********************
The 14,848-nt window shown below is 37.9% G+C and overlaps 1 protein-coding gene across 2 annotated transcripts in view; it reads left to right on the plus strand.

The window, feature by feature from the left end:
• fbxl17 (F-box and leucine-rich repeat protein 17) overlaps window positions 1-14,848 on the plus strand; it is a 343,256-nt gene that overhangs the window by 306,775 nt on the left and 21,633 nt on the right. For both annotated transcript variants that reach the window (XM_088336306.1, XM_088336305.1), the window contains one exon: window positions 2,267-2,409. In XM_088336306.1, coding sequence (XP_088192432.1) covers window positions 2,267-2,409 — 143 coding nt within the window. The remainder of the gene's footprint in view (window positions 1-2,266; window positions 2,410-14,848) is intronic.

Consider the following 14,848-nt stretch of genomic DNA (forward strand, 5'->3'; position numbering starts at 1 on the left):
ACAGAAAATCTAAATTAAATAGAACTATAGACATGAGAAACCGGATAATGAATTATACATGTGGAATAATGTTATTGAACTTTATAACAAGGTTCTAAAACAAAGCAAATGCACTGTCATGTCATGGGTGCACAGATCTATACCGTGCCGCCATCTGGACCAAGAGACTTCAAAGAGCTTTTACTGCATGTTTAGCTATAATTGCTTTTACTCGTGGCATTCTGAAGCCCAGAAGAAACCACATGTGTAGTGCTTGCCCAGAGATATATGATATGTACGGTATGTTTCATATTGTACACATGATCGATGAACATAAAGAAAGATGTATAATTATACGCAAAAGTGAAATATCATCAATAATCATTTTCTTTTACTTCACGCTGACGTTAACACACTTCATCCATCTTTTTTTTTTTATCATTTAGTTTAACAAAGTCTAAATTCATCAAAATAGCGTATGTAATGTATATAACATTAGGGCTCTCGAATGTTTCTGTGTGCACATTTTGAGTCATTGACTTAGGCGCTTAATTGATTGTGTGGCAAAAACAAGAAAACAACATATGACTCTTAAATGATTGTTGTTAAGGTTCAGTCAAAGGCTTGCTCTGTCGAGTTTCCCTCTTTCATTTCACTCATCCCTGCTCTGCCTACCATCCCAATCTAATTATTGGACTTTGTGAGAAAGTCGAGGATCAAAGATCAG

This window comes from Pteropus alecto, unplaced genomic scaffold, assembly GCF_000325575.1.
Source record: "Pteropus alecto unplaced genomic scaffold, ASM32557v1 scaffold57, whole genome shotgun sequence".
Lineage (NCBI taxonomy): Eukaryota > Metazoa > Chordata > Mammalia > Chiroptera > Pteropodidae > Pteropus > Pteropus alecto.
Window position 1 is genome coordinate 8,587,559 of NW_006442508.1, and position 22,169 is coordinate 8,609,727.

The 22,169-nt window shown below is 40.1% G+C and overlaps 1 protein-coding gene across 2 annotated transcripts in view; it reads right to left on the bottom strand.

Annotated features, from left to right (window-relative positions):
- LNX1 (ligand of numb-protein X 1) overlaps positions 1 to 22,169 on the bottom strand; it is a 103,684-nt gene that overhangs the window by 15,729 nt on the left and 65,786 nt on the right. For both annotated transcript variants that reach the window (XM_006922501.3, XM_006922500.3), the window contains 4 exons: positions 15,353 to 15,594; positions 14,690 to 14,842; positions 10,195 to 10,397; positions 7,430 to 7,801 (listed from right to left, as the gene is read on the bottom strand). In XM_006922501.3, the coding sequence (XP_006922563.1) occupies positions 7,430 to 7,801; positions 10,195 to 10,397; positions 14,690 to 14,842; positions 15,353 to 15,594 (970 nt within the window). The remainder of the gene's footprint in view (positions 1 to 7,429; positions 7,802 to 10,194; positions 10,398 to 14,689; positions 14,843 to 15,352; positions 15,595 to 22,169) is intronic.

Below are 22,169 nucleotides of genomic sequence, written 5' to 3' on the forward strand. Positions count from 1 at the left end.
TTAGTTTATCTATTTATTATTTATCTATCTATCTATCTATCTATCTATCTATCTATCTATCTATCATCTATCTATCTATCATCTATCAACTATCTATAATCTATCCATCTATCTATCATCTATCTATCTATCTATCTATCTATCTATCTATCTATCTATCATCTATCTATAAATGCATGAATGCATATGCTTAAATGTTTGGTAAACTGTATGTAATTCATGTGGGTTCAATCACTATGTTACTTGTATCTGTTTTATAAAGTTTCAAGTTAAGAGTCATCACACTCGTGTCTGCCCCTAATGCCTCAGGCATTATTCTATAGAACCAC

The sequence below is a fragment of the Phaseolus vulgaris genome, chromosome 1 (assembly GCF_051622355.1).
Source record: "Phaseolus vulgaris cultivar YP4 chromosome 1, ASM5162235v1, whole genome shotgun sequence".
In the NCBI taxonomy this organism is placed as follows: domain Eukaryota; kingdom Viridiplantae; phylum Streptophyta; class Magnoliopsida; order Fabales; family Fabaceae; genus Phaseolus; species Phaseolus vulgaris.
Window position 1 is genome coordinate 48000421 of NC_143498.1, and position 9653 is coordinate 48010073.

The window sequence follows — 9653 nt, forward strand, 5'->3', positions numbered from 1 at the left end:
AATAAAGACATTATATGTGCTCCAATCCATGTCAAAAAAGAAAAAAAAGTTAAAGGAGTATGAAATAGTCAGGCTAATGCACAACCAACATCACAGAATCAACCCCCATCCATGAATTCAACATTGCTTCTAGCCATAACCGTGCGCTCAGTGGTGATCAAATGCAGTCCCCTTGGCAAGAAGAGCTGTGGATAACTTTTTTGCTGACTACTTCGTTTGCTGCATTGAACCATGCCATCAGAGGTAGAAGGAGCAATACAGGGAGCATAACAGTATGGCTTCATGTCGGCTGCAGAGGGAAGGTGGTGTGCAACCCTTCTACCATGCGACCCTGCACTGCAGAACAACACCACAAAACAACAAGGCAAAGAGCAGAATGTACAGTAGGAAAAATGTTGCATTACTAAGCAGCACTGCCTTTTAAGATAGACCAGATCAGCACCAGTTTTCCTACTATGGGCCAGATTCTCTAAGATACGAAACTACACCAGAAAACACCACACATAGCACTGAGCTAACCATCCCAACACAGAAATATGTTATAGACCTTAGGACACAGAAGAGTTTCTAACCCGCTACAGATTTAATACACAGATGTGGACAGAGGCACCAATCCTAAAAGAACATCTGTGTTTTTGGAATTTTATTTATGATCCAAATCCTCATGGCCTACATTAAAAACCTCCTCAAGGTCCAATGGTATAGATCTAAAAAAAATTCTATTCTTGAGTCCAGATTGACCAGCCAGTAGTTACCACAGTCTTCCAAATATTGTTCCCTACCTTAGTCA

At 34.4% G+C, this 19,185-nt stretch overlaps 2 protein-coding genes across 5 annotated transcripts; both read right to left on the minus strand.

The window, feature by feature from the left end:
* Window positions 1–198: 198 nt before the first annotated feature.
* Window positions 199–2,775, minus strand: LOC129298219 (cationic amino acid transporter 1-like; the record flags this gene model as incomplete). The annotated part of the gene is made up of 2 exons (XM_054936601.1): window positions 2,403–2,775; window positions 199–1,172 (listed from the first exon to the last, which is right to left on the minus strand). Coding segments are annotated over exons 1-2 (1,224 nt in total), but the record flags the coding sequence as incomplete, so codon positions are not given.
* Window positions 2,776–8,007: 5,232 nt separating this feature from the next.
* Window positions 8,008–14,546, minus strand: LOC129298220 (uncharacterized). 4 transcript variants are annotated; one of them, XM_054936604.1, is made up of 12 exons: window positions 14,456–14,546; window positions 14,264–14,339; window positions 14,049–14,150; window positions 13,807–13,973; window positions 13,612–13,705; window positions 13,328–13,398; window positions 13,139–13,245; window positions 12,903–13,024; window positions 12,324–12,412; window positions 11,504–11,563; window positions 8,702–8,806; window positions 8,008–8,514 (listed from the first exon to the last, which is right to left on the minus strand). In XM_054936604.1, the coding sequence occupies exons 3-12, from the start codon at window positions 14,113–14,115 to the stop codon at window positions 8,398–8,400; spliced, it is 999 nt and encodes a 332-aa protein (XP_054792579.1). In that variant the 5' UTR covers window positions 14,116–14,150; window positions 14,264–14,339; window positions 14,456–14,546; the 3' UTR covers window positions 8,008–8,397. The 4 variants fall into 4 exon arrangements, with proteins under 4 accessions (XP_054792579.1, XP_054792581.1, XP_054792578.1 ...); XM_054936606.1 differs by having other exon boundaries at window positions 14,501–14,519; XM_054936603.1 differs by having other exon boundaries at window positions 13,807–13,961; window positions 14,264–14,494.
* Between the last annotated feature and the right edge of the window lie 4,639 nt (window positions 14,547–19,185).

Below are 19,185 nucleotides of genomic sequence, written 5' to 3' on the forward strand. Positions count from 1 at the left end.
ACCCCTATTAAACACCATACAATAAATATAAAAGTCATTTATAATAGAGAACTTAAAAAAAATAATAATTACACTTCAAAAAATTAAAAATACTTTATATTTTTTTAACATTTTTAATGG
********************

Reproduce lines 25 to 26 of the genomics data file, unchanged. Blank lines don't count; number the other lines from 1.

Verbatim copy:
* Window positions 2,776–8,007: 5,232 nt separating this feature from the next.
* Window positions 8,008–14,546, minus strand: LOC129298220 (uncharacterized). 4 transcript variants are annotated; one of them, XM_054936604.1, is made up of 12 exons: window positions 14,456–14,546; window positions 14,264–14,339; window positions 14,049–14,150; window positions 13,807–13,973; window positions 13,612–13,705; window positions 13,328–13,398; window positions 13,139–13,245; window positions 12,903–13,024; window positions 12,324–12,412; window positions 11,504–11,563; window positions 8,702–8,806; window positions 8,008–8,514 (listed from the first exon to the last, which is right to left on the minus strand). In XM_054936604.1, the coding sequence occupies exons 3-12, from the start codon at window positions 14,113–14,115 to the stop codon at window positions 8,398–8,400; spliced, it is 999 nt and encodes a 332-aa protein (XP_054792579.1). In that variant the 5' UTR covers window positions 14,116–14,150; window positions 14,264–14,339; window positions 14,456–14,546; the 3' UTR covers window positions 8,008–8,397. The 4 variants fall into 4 exon arrangements, with proteins under 4 accessions (XP_054792579.1, XP_054792581.1, XP_054792578.1 ...); XM_054936606.1 differs by having other exon boundaries at window positions 14,501–14,519; XM_054936603.1 differs by having other exon boundaries at window positions 13,807–13,961; window positions 14,264–14,494.